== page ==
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Is The Government Undermining RBI To Please Corporate Rent Seekers?

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RBI deputy governor, Dr. Viral Acharya, while delivering a lecture, made a passionate pitch for central bank’s independence, and warned that any government that tries to undermine the independence of the central bank would end up triggering a financial crisis. This speech brought bad blood between the central bank and the government to the fore. The question that is haunting the people is what made the RBI go public with its displeasure?

The main reason behind the tussle is the Modi dispensation’s muscular approach in promoting the interests of big business. They are well aware of the fact that in this neo-liberal era it is the big business tycoons who nominate the politicians to the top positions. Because the tycoons own the two most important and powerful instruments of control in the country – money and the media. And the people, through their vote, do the rest- by electing one of the nominated politicians to power. In return for this favour, the tycoons want the laissez-faire aka trickle-down economics to be implemented so that they can have the ‘ease of doing business’. In other words, they want their glasses to be filled first.

And what are the nuts and bolts of implementing the trickle-down economics? Lower the interest rates to make capital cheaper, deregulate the banks especially the Public Sector Banks (PSBs) to facilitate the ‘ease of borrowing’ and subsequent defaulting, socialise the private losses as and when required in the garb of fancy sounding, scheme words such as ‘recapitalisation’ and ‘liquidity infusion’.

And who is the biggest hurdle in their path? The Reserve Bank of India (RBI), without whose consent the government can’t push through its plan. That is exactly the reason behind the intense efforts that are being made by the union government to undermine the independence of the central bank.

When Dr. Raghuram Rajan was the Governor of the RBI, Jaitley wanted an interest rate cut. Now anyone who has a basic knowledge of economics knows whose interest an interest rate cut serves. Without an iota of doubt, it serves the interest of the tycoons and the government. A rate cut not only lowers the debt burden of the industrialists but also makes capital cheaper for them. And it also makes it easier for the government to repay its debt. A rate cut, however, results in an increase in money supply, which triggers an inflation in the country.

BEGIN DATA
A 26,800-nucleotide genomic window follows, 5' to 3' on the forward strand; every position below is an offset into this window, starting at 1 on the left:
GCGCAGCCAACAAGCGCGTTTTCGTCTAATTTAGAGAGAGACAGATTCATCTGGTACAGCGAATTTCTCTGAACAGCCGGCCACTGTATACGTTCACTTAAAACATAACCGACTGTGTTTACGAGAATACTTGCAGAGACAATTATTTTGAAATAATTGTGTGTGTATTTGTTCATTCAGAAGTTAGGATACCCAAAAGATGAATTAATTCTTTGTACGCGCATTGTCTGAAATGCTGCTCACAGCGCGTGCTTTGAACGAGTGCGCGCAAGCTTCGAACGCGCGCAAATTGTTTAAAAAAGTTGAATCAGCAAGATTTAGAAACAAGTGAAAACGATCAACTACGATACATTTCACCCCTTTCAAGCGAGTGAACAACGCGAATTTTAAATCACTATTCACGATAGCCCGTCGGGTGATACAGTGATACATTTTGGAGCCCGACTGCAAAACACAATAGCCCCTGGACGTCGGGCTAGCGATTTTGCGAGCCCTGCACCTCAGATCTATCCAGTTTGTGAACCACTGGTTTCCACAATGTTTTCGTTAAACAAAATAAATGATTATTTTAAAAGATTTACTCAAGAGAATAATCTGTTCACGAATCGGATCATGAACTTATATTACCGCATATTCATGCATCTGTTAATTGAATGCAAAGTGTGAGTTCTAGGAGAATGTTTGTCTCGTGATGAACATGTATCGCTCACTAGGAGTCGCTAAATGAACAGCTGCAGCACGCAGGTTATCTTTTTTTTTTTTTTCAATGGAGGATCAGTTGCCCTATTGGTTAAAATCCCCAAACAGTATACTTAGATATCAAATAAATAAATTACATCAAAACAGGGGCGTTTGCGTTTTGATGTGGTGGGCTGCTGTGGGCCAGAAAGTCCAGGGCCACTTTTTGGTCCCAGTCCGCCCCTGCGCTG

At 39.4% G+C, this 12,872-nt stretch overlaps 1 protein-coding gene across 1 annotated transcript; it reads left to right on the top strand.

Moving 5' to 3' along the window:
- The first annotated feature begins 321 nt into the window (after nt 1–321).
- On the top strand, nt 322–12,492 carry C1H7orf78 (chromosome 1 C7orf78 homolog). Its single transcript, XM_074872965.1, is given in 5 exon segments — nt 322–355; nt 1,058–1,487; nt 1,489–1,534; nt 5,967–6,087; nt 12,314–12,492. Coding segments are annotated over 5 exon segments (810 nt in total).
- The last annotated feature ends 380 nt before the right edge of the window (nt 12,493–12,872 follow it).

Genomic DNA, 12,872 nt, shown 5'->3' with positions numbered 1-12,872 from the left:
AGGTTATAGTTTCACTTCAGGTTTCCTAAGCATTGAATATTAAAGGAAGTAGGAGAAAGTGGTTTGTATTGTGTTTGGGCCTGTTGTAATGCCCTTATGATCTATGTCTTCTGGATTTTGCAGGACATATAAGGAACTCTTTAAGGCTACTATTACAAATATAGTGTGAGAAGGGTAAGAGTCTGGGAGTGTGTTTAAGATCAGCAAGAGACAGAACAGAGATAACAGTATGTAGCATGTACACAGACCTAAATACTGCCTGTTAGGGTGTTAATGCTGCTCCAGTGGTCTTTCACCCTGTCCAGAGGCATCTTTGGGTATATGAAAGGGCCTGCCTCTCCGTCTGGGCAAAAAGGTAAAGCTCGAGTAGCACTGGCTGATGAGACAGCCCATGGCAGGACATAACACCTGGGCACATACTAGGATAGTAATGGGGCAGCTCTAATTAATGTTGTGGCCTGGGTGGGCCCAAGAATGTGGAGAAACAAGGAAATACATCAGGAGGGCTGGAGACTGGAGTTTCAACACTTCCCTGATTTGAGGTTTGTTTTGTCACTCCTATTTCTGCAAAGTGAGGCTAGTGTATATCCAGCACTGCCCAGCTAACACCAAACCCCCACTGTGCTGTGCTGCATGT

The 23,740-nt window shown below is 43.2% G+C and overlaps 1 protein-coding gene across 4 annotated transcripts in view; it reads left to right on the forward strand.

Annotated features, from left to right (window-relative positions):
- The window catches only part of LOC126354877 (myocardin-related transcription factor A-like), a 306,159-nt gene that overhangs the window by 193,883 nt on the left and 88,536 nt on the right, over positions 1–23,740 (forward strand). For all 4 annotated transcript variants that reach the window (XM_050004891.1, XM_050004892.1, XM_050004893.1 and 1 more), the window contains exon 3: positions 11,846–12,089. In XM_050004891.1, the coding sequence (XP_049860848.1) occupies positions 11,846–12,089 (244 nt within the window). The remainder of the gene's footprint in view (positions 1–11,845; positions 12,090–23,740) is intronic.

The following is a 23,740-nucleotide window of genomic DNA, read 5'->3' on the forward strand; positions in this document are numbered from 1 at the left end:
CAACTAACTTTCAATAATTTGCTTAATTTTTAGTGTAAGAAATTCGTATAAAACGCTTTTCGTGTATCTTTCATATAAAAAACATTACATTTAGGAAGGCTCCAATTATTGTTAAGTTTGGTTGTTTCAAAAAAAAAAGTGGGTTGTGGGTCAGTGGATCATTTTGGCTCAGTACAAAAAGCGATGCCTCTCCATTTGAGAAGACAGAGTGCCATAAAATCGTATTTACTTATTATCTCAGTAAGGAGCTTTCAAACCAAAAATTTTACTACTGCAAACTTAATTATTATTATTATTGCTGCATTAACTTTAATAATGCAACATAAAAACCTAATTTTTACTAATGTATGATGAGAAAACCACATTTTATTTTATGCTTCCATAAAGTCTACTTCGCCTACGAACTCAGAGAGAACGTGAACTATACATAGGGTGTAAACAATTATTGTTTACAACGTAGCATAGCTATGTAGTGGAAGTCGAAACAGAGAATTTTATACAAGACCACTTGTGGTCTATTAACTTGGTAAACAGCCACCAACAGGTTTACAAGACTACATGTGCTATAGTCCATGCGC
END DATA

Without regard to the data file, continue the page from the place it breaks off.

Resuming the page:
Now, the inflation is a kind of hidden tax imposed on the poor as it makes their lives more laborious and burdensome since their incomes are not indexed to inflation. It also results in a lower savings rate – because a deposit cut makes the middle class feel uninterested in saving and pushes them towards consumerism. Moreover, the Finance Minister asked for a rate cut when the inflation was not under control. Rajan, however, stood steadfast and resisted the government’s demands, and thereby protected the interests of the poor and the middle class. For his principled stand, he lost an opportunity to get an extension.

If the Modi dispensation wants to serve the interests of the industrialists effectively, it needs to speed up the process of deregulation in banking and financial systems. After the 2008 global financial crisis, which was a direct result of ‘deregulation’, the word acquired a lot of negative connotations and even attracted a backlash in the form of ‘Occupy Wall Street’ movement. Keeping this in mind the politicians and the tycoons, who constitute the pro-deregulation camp, started employing the euphemistic terms such as ‘regulatory forbearance’ to confuse the people. Deregulation is one of the major achievements of this government, and it got rewarded with a sudden and extraordinary spurt in the World Bank’s ease of doing business ranking during the last two years.